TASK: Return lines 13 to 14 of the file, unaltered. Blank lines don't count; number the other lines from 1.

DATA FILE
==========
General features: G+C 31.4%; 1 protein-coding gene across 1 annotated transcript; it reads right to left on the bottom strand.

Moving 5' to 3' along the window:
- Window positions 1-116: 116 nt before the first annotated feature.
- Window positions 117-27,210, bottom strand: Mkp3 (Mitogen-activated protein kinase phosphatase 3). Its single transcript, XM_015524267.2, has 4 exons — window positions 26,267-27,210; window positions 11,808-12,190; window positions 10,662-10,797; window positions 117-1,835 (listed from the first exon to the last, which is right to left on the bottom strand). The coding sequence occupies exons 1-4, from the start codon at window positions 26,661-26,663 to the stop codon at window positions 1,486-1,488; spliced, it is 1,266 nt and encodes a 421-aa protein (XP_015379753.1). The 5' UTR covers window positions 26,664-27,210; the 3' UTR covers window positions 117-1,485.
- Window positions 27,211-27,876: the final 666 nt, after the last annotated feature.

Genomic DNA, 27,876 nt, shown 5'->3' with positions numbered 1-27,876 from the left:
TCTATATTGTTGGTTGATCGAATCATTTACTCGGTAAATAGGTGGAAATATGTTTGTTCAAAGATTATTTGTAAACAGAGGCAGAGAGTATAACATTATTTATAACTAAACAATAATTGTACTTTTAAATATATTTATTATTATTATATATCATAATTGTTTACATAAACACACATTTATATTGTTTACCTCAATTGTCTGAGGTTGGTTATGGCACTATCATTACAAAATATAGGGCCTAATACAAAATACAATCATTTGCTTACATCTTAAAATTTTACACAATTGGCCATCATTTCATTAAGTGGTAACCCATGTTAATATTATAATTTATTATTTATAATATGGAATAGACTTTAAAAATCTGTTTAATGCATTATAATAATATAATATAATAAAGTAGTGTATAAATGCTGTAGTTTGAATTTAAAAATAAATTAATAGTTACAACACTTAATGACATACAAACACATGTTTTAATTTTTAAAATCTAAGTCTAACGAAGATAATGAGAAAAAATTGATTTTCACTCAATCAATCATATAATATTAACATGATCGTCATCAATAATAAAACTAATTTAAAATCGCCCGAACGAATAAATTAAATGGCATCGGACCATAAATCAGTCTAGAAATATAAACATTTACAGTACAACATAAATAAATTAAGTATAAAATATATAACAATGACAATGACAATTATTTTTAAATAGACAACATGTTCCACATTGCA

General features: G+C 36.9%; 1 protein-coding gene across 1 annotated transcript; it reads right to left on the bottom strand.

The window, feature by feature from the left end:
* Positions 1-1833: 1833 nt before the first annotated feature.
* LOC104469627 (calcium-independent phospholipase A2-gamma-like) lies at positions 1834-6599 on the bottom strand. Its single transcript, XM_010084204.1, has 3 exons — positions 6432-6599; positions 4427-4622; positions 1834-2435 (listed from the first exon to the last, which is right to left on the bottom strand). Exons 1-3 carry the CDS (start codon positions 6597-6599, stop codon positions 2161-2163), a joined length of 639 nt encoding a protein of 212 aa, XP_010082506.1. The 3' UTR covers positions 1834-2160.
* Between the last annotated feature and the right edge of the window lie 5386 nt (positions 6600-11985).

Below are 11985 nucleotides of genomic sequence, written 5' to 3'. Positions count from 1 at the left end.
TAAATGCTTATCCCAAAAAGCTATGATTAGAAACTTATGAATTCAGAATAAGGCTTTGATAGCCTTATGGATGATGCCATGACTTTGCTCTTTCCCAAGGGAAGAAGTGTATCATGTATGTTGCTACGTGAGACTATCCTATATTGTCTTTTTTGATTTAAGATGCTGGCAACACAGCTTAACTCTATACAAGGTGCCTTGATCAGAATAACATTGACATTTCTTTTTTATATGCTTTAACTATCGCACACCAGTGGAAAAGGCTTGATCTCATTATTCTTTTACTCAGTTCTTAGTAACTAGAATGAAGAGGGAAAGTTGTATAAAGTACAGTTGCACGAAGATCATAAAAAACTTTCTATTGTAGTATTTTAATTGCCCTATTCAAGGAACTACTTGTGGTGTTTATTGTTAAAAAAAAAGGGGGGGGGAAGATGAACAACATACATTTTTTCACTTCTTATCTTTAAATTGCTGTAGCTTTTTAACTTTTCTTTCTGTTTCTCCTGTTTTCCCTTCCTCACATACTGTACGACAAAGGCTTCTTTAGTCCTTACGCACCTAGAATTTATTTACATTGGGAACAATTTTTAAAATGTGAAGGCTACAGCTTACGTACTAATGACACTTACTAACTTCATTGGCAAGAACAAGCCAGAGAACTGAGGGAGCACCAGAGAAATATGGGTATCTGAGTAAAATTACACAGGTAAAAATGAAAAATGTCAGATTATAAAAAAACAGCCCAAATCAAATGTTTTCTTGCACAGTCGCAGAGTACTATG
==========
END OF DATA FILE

Below are 11985 nucleotides of genomic sequence, written 5' to 3'. Positions count from 1 at the left end.
TAAATGCTTATCCCAAAAAGCTATGATTAGAAACTTATGAATTCAGAATAAGGCTTTGATAGCCTTATGGATGATGCCATGACTTTGCTCTTTCCCAAGGGAAGAAGTGTATCATGTATGTTGCTACGTGAGACTATCCTATATTGTCTTTTTTGATTTAAGATGCTGGCAACACAGCTTAACTCTATACAAGGTGCCTTGATCAGAATAACATTGACATTTCTTTTTTATATGCTTTAACTATCGCACACCAGTGGAAAAGGCTTGATCTCATTATTCTTTTACTCAGTTCTTAGTAACTAGAATGAAGAGGGAAAGTTGTATAAAGTACAGTTGCACGAAGATCATAAAAAACTTTCTATTGTAGTATTTTAATTGCCCTATTCAAGGAACTACTTGTGGTGTTTATTGTTAAAAAAAAAGGGGGGGGGAAGATGAACAACATACATTTTTTCACTTCTTATCTTTAAATTGCTGTAGCTTTTTAACTTTTCTTTCTGTTTCTCCTGTTTTCCCTTCCTCACATACTGTACGACAAAGGCTTCTTTAGTCCTTACGCACCTAGAATTTATTTACATTGGGAACAATTTTTAAAATGTGAAGGCTACAGCTTACGTACTAATGACACTTACTAACTTCATTGGCAAGAACAAGCCAGAGAACTGAGGGAGCACCAGAGAAATATGGGTATCTGAGTAAAATTACACAGGTAAAAATGAAAAATGTCAGATTATAAAAAAACAGCCCAAATCAAATGTTTTCTTGCACAGTCGCAGAGTACTATG